It's burnout, with need for speed label on it.
- 9:10am EST - November 23rd, 2010
@4 Yeah he'll be waiting for awhile alright...one day. Boy, I sure don't envy that wait.
- 10:08am EST - November 23rd, 2010
I may have to wait a while for a driving game, but COD:MW2 although I didn't like the game very much, I do own it because it includes 4-player split screen, Resistance had 4 player split screen, and Blur had 4 player split screen, I own all of these games.
- 2:09pm EST - November 23rd, 2010
Play online if you want 4 player, or 8 player :) Great fun!
- 2:22pm EST - November 23rd, 2010
split screen!! Why does nobody make mention, especially the reviewer? This is the game to play with friends at home. It should have been noted that it was at least a dissapointment not to have that included. Just catering to the companies to continue to dumb down the games they make and be lazy. Take split second for example! Great game that does not lose its quality by having option. I will buy before this.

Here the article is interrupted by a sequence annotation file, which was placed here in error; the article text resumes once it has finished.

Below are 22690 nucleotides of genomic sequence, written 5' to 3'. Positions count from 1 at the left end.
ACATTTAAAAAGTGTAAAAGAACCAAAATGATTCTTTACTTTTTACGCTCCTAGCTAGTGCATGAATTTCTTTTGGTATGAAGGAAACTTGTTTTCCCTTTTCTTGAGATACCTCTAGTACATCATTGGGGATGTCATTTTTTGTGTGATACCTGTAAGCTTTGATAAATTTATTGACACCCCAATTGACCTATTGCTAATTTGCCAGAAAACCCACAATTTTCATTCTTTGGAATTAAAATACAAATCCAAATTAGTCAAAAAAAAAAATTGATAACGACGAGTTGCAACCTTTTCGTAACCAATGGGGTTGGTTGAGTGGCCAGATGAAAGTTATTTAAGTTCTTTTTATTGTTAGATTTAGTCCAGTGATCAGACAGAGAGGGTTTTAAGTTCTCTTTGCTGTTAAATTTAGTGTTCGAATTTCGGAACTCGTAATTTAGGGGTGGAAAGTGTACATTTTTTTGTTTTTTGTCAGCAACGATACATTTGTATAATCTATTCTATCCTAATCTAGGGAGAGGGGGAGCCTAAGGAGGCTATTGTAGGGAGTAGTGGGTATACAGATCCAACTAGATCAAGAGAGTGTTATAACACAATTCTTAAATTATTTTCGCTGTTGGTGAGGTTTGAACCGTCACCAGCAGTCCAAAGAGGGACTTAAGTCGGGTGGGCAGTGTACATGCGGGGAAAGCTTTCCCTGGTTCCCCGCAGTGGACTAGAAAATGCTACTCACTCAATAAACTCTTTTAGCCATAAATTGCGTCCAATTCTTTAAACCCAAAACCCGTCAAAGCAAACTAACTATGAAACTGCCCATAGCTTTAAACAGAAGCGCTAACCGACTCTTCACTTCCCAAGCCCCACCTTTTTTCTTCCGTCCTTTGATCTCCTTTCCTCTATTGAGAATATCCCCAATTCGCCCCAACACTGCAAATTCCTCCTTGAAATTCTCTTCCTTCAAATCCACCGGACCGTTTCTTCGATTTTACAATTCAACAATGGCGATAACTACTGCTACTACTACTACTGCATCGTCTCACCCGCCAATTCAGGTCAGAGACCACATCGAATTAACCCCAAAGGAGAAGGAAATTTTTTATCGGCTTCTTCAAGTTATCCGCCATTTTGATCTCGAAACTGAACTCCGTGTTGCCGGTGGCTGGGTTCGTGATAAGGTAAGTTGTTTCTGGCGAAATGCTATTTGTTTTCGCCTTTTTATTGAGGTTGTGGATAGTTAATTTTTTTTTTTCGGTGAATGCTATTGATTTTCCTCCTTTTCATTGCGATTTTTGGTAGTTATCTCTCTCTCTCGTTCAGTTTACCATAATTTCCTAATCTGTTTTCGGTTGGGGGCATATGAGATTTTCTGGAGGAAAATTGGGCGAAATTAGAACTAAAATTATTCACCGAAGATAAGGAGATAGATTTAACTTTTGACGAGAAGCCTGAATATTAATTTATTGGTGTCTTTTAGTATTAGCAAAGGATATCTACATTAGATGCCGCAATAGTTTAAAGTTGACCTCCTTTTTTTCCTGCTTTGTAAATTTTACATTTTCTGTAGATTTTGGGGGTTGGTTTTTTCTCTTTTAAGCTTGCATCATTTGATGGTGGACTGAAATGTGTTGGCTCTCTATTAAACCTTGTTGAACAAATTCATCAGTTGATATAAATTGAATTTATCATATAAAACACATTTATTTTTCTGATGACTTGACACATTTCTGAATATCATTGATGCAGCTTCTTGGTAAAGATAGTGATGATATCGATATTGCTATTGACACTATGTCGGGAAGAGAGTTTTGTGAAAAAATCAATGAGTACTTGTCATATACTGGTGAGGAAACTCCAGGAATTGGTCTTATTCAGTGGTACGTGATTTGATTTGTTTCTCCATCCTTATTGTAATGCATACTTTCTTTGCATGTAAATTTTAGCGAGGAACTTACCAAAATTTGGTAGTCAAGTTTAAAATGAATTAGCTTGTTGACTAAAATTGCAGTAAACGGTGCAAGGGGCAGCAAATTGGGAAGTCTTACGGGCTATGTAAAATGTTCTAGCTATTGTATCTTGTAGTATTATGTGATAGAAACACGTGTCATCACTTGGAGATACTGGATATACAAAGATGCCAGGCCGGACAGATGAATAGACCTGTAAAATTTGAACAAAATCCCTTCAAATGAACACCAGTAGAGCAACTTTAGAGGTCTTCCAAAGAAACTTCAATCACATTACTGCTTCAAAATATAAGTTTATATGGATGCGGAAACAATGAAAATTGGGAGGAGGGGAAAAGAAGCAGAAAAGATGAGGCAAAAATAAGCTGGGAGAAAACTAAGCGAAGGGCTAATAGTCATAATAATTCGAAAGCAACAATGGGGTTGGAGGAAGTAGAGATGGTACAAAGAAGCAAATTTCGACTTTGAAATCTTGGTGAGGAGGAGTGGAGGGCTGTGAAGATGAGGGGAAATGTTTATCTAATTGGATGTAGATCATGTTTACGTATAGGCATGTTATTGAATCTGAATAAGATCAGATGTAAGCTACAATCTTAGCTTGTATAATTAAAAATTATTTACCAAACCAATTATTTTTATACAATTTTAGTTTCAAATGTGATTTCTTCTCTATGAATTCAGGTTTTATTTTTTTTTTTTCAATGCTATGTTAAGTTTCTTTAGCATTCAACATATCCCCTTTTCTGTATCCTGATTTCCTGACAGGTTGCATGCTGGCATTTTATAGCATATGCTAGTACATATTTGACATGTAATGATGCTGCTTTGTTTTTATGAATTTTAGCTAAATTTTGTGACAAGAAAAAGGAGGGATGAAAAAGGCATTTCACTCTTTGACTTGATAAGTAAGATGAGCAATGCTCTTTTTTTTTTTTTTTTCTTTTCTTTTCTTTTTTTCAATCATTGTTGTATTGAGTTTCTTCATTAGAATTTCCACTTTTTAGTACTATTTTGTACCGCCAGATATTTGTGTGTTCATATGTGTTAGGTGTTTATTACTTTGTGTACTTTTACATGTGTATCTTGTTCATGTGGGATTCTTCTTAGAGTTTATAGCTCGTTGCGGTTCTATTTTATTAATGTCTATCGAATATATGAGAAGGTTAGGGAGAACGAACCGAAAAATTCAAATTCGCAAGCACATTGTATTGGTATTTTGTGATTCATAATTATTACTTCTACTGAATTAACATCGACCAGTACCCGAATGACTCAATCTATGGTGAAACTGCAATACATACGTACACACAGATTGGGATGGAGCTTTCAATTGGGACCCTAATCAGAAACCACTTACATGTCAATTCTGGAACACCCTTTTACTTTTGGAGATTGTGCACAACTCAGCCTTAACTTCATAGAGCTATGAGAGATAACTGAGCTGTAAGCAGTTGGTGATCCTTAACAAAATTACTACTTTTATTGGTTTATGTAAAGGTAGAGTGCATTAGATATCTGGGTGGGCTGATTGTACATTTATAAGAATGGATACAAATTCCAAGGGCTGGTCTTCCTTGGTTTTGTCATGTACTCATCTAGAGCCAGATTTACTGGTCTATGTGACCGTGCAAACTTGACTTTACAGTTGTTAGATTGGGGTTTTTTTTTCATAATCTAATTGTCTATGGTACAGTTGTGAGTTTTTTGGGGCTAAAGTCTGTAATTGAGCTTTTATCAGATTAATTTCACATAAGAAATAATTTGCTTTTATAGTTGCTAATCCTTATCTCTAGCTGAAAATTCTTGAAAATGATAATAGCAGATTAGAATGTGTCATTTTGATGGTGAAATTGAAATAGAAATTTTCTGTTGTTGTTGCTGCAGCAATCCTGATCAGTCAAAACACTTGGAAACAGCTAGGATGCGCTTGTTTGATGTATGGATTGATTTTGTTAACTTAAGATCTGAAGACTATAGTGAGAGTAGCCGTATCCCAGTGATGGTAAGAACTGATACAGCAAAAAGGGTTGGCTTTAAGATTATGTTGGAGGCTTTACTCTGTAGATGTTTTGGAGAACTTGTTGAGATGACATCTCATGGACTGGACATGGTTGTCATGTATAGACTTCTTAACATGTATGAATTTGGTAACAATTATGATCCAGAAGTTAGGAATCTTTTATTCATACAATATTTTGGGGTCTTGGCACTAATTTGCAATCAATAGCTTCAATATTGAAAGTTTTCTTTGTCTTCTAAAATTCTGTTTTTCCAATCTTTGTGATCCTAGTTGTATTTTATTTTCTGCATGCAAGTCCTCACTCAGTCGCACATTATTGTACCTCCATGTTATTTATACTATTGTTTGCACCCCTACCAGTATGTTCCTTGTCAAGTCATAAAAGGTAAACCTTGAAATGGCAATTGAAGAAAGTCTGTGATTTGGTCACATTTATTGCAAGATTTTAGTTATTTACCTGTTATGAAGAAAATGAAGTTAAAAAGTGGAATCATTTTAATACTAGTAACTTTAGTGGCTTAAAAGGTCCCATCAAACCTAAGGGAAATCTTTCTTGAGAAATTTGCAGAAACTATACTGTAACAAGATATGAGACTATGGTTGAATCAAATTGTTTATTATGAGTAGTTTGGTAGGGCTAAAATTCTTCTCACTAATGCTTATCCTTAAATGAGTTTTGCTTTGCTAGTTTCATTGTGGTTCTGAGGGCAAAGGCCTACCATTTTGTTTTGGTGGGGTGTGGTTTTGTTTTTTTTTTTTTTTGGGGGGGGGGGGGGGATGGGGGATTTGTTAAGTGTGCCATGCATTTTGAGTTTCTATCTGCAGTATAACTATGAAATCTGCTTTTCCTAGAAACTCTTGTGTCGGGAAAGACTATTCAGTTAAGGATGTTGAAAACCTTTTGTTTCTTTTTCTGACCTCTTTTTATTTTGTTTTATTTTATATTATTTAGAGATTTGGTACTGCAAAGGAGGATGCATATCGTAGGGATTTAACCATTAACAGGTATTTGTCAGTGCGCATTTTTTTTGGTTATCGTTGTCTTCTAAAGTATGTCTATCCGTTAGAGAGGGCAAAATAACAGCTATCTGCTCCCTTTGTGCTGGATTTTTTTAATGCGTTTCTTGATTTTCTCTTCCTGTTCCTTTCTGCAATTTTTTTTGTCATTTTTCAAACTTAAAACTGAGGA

- 8:51pm EST - November 23rd, 2010
I want to be able to play online and offline, is that really so much to ask? So that when my friends and I are having a LAN party and we want to fire up the PS3 when we're taking a break from the computers, we want a game that we can all play together. Not that I have to whip out all three of my PS3's to play with two other people.
- 11:36pm EST - December 4th, 2010
I'm surprised Sony doesn't mandate split screen. If they really wanted to sell consoles they would do this. With the PS1 and PS2 all my friends bought their own after we would get together and play on one. This time around my friends aren't buying PS3s and the only real reason is that they haven't seen a reason to do so. Split screen is the ultimate demo. You not only get to try out the system but you have a blast with your friends and these fond memories are frequently that little bit that nudges someone into getting it. This generation of gaming is so lacking of true social gaming that they're missing out on a lot of sales. True social gaming began with and continues to be getting together to play games. Online is social to a bit but it's mostly strangers meeting strangers to play games which is little different then playing a bot. Playing together in one room is much more then just talking there is a physical interaction that can't be replicated online.
dcalhoun93 | (none)
- 1:37pm EDT - July 2nd, 2012
That's why Madden and NCAA Football and FIFA all ROCK!! I don't even watch futbol, but I love to play against my friends!